Epitaph for a Peach: Four Seasons on My Family Farm

By David Mas Masumoto

HarperSanFrancisco/Harper Collins, 256 pages
Hardcover, June 1995 (four hard cover reprints)
isbn 0-06-251024-X
Paperback, June  1996 (21 paperback reprints)
isbn 0-06-251025-8

Purchase at Amazon.com

Also consider:
Epitaph for a Peach and Harvest Son: Spoken Words and Story Songs (CD)

Epitaph for a Peach Book Cover“Sun Crest is one of the last remaining truly juicy peaches.  When you wash that treasure under a stream of cooling water, your fingertips instinctively  search for the gushy side of the fruit.  Your mouth waters in anticipation.  You lean over the sink to make sure you don’t drip on yourself.  Then you sink your teeth into the flesh and the juices trickle down your cheeks and dangle on your chin.  This is a real bite, a primal act, a magical sensory celebration announcing that summer has arrived. “ (from the prologue)

As pleasurable as a perfect peach, Epitaph for a Peach tells the passionate story of one farmer’s attempt to rescue one of the last truly sweet and juicy fruits from becoming obsolete in a world that increasingly values commerciality over quality.  The story of Mas Masumoto’s Sun Crest peaches begins on the day he turns the bulldozers away from his orchards and vows to give himself four seasons to find a home for the fruits of his labor.

At once a deeply personal story, a sharp commentary about the state of American agriculture, a lighthearted rhapsody of nature, and an intimate glimpse into the Asian American experience, Epitaph for a Peach is about saving a peach, saving a farm, saving a family, saving a way of life–it is a story about finding “home.”

Epitaph for a Peach:   winner of the Julia Child Cookbook Award for Best Literary Food Writing, 1995 and the Critics’ Choice Award 1995-96 San Francisco Review of Books

Praise for Epitaph for a Peach
by David Mas Masumoto

“Masumoto’s style is lyrical… Epitaph for a Peach is an important book.   It is not resignation but stoicism that tinges this text, eliciting sympathy and admiration.” Maxine Kumin, New York Times Book Review – August 6, 1995 (cover story)

“(Masumoto’s) lyrical description of this fine fruit is enough to make a peach lover drool and also weep…  Anyone who thinks farming is dull will have that view corrected by Mr. Masumoto’s charming and often exciting tale, and anyone who deplores the disappearance of truly good fruit will share his distress over the substitution of mere endurance for fine quality.” Phoebe-Lou Adams, Atlantic Monthly, July 1995

“It’s hard to imagine any food, any fruit more sensual than the peach, and Masumoto has here written a chronicle of the craft that awakens all the senses. What a gentle voice!” Susan Salter Reynolds, Los Angeles Time Book Review – June 11, 1995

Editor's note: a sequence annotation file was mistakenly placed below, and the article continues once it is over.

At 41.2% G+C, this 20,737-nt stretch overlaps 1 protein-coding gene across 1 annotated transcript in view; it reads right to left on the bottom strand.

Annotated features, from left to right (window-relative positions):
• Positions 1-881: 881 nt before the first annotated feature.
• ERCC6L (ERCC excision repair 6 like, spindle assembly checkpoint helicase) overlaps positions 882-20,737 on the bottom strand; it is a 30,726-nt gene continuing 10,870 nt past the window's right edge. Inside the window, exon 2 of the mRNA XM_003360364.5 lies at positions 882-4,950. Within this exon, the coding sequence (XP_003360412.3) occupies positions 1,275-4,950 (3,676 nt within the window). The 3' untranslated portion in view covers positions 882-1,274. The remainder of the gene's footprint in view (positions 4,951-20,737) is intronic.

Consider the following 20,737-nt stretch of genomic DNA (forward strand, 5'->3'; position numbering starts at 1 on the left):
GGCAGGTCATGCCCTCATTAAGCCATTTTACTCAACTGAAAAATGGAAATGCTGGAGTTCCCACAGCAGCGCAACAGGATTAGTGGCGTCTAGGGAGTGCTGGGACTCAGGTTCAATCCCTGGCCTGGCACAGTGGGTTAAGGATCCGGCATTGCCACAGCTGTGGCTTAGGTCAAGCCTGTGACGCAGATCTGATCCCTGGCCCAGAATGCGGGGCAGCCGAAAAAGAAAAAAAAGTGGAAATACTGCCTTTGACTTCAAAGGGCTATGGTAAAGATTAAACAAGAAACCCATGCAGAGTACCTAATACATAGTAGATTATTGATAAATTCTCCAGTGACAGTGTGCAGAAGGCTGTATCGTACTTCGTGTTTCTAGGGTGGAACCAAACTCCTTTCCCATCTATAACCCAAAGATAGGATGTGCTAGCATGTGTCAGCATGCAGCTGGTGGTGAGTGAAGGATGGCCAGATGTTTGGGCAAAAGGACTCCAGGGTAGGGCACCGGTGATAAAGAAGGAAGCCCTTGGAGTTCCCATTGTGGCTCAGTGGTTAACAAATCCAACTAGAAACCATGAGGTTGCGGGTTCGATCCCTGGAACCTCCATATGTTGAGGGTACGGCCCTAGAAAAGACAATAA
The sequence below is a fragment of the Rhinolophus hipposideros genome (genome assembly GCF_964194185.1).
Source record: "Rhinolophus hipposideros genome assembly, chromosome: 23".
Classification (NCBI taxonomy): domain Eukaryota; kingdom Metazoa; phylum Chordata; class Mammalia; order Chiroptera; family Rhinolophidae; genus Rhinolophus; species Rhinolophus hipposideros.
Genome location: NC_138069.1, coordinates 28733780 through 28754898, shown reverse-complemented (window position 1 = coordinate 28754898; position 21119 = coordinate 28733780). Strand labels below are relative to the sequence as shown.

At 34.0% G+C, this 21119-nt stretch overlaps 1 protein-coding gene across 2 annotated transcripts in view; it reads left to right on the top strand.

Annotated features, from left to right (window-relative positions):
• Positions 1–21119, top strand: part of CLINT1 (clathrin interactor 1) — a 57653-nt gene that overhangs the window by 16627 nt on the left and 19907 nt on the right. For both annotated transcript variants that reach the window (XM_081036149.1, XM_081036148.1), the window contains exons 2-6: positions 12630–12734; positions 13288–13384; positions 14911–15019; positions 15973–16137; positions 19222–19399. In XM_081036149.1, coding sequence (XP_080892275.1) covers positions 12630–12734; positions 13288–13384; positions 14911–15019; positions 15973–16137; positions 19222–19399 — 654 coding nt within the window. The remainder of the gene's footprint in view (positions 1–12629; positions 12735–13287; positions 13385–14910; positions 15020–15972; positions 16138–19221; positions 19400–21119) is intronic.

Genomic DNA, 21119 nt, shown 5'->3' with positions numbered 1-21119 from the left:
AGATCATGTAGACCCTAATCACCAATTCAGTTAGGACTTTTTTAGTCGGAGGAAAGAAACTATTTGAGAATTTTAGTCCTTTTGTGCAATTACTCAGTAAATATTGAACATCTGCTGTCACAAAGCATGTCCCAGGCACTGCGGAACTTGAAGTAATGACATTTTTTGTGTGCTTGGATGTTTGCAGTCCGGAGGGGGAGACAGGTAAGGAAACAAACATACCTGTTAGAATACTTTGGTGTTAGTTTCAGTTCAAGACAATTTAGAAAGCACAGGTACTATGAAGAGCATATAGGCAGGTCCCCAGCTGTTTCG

“Masumoto uses his farm as Thoreau did his Walden pond. (Masumoto) is a grower of peaches and grapes. He also is a writer, a wonderful writer.” Peter H. King, Los Angeles Times  February, 1995

“With poetic flair and a sense of humor, Masumoto offers his perspectives on the joys and frustrations of raising and tending peaches and grapes. Many books about family farms today present an image of economic and social distress, but this work portrays the positive aspects as told by a farmer  who enjoys his work. Recommended for public libraries.” Library Journal, April 1, 1995 (starred review)

“In this lovingly rendered account, the author describes his efforts to maintain his unique organic farm and find a market for his juicy but unpopular fruit….  Earthy, gentle, and sensuous. Mas Masumoto has a nice touch and charming perspective.”
Kirkus Reviews, April 15, 1995

“This is a peach of a book, as delectable as the Sun Crest peach Masumoto is struggling to save. The author, a third generation farmer, gives  an eloquent account of one year on his farm… Masumoto’s book reveals his commitment to the land and his family; it is also a cogent commentary on American agriculture.” Publishers Weekly, May 22, 1995

“It is a beautifully written book about one man’s covenant with the earth to yield good food.” Dorothea Brooke, Eating Well Magazine

“Most farmers farm a great deal better than they write. Most writers who live in the country can’t farm for beans. But David Mas Masumoto is a true farmer and a gifted writer.” Noel Perrin, author of First Person Rural

“Del Rey-area peach grower David Mas Masumoto’s “Epitaph for a Peach” is at once a contemporary look at Valley agriculture and a look back at the ties that bind farmers to their land. But it’s so much more. His seductive, spare-prose style invites readers to share his observations and emotions but doesn’t preach. Masumoto’s brilliant descriptions about the seasonal looks and sounds and smells of Valley farming remind the reader of Peter Mayle’s “A Year in Provence.” Lanny Larson, Fresno Bee Book Review – May 8, 1995